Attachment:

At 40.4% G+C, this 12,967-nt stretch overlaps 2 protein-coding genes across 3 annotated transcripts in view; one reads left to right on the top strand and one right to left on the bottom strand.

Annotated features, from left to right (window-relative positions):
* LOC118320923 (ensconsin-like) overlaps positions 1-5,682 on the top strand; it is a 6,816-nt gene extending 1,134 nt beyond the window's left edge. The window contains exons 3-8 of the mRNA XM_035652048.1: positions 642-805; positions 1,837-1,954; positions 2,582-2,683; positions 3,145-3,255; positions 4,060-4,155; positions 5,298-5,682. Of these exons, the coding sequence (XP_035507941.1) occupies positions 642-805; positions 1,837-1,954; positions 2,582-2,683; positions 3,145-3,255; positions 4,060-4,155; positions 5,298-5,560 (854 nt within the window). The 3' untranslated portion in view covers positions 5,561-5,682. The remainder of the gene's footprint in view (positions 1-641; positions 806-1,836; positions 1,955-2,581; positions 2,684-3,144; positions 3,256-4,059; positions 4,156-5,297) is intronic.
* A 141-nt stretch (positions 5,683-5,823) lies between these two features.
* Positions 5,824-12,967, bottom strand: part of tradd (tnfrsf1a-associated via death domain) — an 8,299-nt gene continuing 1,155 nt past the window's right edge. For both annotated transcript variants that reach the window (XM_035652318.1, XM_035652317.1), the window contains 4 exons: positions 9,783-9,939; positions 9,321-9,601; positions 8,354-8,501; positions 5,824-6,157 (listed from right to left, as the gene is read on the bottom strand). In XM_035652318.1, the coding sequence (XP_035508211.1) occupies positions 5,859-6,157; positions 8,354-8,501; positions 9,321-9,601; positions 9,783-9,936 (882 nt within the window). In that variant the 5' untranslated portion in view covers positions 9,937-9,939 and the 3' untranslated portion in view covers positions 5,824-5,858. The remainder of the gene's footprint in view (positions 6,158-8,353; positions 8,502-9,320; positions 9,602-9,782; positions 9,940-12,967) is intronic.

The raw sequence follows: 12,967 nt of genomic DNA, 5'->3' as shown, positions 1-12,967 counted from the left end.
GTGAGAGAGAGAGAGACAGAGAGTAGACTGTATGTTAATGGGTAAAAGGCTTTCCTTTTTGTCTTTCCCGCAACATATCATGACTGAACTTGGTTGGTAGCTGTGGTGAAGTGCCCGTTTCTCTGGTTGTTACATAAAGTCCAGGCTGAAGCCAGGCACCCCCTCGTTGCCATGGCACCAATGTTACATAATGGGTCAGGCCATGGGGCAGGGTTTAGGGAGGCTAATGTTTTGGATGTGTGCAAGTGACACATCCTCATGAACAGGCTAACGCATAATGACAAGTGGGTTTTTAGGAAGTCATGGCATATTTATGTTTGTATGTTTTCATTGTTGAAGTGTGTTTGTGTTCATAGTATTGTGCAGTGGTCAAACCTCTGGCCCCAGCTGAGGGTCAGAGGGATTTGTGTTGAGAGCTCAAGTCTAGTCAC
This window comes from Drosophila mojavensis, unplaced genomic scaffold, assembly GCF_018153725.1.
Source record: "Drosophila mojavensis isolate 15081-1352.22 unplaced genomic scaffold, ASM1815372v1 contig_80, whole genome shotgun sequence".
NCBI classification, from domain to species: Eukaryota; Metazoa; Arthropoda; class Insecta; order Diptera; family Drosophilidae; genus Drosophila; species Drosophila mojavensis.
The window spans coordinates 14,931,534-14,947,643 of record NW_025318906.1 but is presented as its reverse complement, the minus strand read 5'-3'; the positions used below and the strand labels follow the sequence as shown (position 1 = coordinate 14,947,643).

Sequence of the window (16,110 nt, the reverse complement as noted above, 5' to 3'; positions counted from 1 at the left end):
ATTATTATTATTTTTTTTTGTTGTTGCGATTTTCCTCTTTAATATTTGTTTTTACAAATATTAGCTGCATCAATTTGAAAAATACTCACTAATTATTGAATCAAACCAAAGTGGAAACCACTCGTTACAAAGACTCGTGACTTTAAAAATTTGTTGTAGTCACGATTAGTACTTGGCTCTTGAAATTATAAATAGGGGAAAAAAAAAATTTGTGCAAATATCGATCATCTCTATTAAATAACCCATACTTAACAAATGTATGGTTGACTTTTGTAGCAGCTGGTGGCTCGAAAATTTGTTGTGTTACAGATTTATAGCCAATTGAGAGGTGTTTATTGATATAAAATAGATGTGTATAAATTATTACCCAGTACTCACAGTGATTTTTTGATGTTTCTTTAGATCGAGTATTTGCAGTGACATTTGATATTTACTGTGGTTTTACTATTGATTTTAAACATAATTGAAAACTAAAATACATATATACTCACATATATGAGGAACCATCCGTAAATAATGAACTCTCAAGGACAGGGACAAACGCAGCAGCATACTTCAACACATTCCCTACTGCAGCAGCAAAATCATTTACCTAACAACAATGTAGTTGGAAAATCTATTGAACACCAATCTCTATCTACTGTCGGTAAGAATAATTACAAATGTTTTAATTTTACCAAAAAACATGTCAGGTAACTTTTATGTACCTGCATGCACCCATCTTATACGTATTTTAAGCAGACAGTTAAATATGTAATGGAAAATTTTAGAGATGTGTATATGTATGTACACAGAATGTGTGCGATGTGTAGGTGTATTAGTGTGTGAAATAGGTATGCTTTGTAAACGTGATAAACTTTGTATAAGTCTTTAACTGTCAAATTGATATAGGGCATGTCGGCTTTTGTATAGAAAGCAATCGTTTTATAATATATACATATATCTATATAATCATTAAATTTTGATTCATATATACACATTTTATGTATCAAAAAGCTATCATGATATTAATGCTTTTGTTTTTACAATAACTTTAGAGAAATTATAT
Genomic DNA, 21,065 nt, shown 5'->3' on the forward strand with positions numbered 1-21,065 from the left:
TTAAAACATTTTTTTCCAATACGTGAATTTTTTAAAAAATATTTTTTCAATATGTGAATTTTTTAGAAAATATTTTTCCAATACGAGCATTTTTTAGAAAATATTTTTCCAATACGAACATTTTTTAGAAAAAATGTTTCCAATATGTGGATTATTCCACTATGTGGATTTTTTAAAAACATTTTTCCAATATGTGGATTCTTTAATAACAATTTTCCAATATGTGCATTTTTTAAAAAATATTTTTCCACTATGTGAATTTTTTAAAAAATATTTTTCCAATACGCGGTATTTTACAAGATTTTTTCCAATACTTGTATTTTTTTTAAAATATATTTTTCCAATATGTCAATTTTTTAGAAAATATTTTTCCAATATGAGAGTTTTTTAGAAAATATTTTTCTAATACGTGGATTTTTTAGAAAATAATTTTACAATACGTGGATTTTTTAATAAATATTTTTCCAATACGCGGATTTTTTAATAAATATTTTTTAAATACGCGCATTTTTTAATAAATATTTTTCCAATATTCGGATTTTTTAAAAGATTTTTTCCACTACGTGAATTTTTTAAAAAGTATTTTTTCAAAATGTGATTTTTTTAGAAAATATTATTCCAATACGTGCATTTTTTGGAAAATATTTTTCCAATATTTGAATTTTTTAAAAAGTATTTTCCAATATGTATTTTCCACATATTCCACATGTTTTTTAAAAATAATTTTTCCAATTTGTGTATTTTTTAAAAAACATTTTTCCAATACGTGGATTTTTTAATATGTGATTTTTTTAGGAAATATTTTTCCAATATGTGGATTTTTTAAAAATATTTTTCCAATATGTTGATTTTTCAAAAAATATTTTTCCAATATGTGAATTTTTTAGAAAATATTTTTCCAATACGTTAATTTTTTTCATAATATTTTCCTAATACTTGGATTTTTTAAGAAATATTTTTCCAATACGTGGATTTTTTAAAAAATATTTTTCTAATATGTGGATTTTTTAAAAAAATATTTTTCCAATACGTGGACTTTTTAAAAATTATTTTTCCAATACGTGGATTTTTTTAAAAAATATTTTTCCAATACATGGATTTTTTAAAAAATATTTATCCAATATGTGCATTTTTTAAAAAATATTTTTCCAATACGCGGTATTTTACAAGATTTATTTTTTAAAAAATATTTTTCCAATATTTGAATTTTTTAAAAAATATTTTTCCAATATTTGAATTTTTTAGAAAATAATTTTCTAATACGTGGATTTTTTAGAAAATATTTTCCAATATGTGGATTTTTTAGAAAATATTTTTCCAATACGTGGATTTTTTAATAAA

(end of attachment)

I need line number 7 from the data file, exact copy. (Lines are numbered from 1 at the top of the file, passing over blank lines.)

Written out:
GTGAGAGAGAGAGAGACAGAGAGTAGACTGTATGTTAATGGGTAAAAGGCTTTCCTTTTTGTCTTTCCCGCAACATATCATGACTGAACTTGGTTGGTAGCTGTGGTGAAGTGCCCGTTTCTCTGGTTGTTACATAAAGTCCAGGCTGAAGCCAGGCACCCCCTCGTTGCCATGGCACCAATGTTACATAATGGGTCAGGCCATGGGGCAGGGTTTAGGGAGGCTAATGTTTTGGATGTGTGCAAGTGACACATCCTCATGAACAGGCTAACGCATAATGACAAGTGGGTTTTTAGGAAGTCATGGCATATTTATGTTTGTATGTTTTCATTGTTGAAGTGTGTTTGTGTTCATAGTATTGTGCAGTGGTCAAACCTCTGGCCCCAGCTGAGGGTCAGAGGGATTTGTGTTGAGAGCTCAAGTCTAGTCAC